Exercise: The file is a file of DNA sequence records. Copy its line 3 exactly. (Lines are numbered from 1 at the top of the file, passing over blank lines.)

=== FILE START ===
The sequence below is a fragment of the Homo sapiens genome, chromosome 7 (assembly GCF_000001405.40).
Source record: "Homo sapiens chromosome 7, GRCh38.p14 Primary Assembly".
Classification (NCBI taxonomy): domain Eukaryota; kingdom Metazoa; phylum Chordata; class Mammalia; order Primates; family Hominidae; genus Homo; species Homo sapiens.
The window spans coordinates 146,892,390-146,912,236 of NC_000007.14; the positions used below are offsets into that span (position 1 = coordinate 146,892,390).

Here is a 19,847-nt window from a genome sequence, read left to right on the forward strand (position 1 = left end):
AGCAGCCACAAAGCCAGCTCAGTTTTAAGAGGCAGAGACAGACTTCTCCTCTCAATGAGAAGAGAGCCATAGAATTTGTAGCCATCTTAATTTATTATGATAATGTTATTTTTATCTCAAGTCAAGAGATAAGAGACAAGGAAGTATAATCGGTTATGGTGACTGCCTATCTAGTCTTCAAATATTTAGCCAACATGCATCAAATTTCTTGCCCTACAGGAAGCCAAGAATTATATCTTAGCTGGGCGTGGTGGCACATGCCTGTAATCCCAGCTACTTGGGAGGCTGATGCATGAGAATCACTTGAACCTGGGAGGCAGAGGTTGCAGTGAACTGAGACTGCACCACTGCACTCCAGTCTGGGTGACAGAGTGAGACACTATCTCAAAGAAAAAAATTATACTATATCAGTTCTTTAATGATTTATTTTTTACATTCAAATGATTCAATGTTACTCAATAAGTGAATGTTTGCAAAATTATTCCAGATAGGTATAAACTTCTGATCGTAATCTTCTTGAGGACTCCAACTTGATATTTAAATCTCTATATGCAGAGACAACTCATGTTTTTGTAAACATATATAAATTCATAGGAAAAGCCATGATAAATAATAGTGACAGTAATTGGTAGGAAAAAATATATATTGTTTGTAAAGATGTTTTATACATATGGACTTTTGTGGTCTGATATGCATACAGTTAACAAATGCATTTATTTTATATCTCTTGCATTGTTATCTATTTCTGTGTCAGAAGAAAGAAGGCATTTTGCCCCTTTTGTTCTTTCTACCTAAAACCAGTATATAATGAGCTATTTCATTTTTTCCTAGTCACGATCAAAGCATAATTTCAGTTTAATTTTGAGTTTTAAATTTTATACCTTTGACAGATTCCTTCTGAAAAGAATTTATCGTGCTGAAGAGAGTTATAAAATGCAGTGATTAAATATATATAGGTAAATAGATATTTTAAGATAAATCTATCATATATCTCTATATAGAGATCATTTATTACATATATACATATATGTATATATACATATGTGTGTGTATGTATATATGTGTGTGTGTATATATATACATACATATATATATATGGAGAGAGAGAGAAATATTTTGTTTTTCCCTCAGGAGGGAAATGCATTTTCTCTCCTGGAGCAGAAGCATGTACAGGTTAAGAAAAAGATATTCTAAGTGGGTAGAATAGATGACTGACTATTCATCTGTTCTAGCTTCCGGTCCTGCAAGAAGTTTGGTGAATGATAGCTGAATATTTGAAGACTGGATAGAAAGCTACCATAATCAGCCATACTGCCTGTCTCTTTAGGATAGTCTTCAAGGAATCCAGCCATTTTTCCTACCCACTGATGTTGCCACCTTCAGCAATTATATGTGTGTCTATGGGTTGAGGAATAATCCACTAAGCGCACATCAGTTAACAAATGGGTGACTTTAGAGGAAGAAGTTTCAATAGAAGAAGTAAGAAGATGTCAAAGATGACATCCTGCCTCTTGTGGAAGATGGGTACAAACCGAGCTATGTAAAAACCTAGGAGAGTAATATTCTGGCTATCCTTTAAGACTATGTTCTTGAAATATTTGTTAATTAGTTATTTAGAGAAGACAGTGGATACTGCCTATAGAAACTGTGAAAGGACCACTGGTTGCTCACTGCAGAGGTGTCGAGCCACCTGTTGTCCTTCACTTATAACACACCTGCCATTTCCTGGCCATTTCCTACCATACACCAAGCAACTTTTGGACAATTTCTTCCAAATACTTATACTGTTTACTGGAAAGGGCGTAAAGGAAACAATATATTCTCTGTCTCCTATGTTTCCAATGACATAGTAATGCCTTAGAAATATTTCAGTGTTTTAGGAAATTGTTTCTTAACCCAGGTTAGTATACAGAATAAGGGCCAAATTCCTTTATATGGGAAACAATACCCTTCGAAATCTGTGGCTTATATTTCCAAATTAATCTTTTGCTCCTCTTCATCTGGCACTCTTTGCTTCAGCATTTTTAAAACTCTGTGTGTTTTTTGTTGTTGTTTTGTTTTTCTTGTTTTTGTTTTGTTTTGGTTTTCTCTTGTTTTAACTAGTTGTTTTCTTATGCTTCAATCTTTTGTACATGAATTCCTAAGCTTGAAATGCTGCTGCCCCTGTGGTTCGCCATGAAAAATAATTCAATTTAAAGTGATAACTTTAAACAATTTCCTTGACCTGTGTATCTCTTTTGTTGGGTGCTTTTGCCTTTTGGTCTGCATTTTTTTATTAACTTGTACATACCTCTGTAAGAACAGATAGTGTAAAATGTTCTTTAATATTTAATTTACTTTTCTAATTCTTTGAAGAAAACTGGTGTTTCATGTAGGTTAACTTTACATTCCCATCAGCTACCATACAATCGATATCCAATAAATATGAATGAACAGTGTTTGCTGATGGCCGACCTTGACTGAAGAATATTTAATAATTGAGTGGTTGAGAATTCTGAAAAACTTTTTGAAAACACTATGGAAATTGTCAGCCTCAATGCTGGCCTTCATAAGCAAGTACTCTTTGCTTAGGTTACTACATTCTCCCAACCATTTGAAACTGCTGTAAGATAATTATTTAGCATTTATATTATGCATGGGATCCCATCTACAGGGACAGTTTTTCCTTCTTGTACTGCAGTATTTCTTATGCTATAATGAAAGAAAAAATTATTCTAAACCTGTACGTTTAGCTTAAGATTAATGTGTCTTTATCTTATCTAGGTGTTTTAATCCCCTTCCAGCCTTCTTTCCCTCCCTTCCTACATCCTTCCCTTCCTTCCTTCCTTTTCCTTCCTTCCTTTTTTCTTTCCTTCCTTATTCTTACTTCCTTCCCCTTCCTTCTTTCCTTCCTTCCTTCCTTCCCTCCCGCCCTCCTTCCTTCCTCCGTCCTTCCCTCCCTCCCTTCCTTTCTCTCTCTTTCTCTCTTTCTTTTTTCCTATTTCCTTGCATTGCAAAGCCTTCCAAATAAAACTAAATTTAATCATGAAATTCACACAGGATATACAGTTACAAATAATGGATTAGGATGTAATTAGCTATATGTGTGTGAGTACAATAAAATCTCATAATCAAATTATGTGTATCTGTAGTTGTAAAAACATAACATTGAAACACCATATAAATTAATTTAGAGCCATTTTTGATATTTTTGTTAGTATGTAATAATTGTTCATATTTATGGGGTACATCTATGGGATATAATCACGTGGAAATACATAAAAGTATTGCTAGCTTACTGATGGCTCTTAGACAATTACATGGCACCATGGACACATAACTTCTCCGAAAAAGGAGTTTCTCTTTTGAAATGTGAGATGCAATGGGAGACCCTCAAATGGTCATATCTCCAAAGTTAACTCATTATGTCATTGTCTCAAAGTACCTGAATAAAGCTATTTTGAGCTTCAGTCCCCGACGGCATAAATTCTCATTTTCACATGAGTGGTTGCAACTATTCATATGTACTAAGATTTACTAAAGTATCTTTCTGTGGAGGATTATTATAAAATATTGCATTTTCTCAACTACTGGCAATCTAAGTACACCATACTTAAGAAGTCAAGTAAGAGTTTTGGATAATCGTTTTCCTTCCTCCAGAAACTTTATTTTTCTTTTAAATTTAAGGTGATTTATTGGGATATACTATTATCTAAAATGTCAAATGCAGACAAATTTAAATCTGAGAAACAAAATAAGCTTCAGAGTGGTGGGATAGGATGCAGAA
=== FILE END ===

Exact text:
Classification (NCBI taxonomy): domain Eukaryota; kingdom Metazoa; phylum Chordata; class Mammalia; order Primates; family Hominidae; genus Homo; species Homo sapiens.